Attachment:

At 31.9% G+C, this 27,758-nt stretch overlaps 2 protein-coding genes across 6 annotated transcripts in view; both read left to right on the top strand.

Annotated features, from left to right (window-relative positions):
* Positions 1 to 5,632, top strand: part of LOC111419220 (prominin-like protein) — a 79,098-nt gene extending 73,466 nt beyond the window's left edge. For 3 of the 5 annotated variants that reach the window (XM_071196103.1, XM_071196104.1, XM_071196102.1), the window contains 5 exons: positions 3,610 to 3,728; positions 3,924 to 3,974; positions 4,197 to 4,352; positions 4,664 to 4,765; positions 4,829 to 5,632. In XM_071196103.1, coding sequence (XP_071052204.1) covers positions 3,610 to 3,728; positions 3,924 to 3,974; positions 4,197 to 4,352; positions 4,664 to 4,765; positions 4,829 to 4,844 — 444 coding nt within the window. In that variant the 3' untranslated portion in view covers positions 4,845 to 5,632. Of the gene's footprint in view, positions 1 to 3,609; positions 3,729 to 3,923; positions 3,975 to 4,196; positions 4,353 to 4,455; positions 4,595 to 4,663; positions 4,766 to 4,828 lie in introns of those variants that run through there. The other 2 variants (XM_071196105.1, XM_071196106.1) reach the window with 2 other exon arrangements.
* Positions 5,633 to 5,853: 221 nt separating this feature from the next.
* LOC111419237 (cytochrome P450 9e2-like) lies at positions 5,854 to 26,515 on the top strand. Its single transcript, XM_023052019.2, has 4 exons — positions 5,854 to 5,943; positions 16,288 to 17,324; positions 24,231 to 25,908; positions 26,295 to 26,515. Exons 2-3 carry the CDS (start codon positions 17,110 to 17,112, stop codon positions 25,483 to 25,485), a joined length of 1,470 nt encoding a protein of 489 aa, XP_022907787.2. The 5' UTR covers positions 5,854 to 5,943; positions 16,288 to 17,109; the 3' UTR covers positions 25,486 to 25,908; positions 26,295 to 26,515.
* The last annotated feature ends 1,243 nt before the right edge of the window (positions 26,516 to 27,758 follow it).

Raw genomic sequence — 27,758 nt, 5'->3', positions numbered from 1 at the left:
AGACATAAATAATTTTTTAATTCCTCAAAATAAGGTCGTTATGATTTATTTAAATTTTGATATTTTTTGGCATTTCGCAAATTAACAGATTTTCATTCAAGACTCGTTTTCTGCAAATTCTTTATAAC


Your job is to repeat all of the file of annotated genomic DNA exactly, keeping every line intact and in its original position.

At 31.9% G+C, this 27,758-nt stretch overlaps 2 protein-coding genes across 6 annotated transcripts in view; both read left to right on the top strand.

Annotated features, from left to right (window-relative positions):
* Positions 1 to 5,632, top strand: part of LOC111419220 (prominin-like protein) — a 79,098-nt gene extending 73,466 nt beyond the window's left edge. For 3 of the 5 annotated variants that reach the window (XM_071196103.1, XM_071196104.1, XM_071196102.1), the window contains 5 exons: positions 3,610 to 3,728; positions 3,924 to 3,974; positions 4,197 to 4,352; positions 4,664 to 4,765; positions 4,829 to 5,632. In XM_071196103.1, coding sequence (XP_071052204.1) covers positions 3,610 to 3,728; positions 3,924 to 3,974; positions 4,197 to 4,352; positions 4,664 to 4,765; positions 4,829 to 4,844 — 444 coding nt within the window. In that variant the 3' untranslated portion in view covers positions 4,845 to 5,632. Of the gene's footprint in view, positions 1 to 3,609; positions 3,729 to 3,923; positions 3,975 to 4,196; positions 4,353 to 4,455; positions 4,595 to 4,663; positions 4,766 to 4,828 lie in introns of those variants that run through there. The other 2 variants (XM_071196105.1, XM_071196106.1) reach the window with 2 other exon arrangements.
* Positions 5,633 to 5,853: 221 nt separating this feature from the next.
* LOC111419237 (cytochrome P450 9e2-like) lies at positions 5,854 to 26,515 on the top strand. Its single transcript, XM_023052019.2, has 4 exons — positions 5,854 to 5,943; positions 16,288 to 17,324; positions 24,231 to 25,908; positions 26,295 to 26,515. Exons 2-3 carry the CDS (start codon positions 17,110 to 17,112, stop codon positions 25,483 to 25,485), a joined length of 1,470 nt encoding a protein of 489 aa, XP_022907787.2. The 5' UTR covers positions 5,854 to 5,943; positions 16,288 to 17,109; the 3' UTR covers positions 25,486 to 25,908; positions 26,295 to 26,515.
* The last annotated feature ends 1,243 nt before the right edge of the window (positions 26,516 to 27,758 follow it).

Raw genomic sequence — 27,758 nt, 5'->3', positions numbered from 1 at the left:
AGACATAAATAATTTTTTAATTCCTCAAAATAAGGTCGTTATGATTTATTTAAATTTTGATATTTTTTGGCATTTCGCAAATTAACAGATTTTCATTCAAGACTCGTTTTCTGCAAATTCTTTATAAC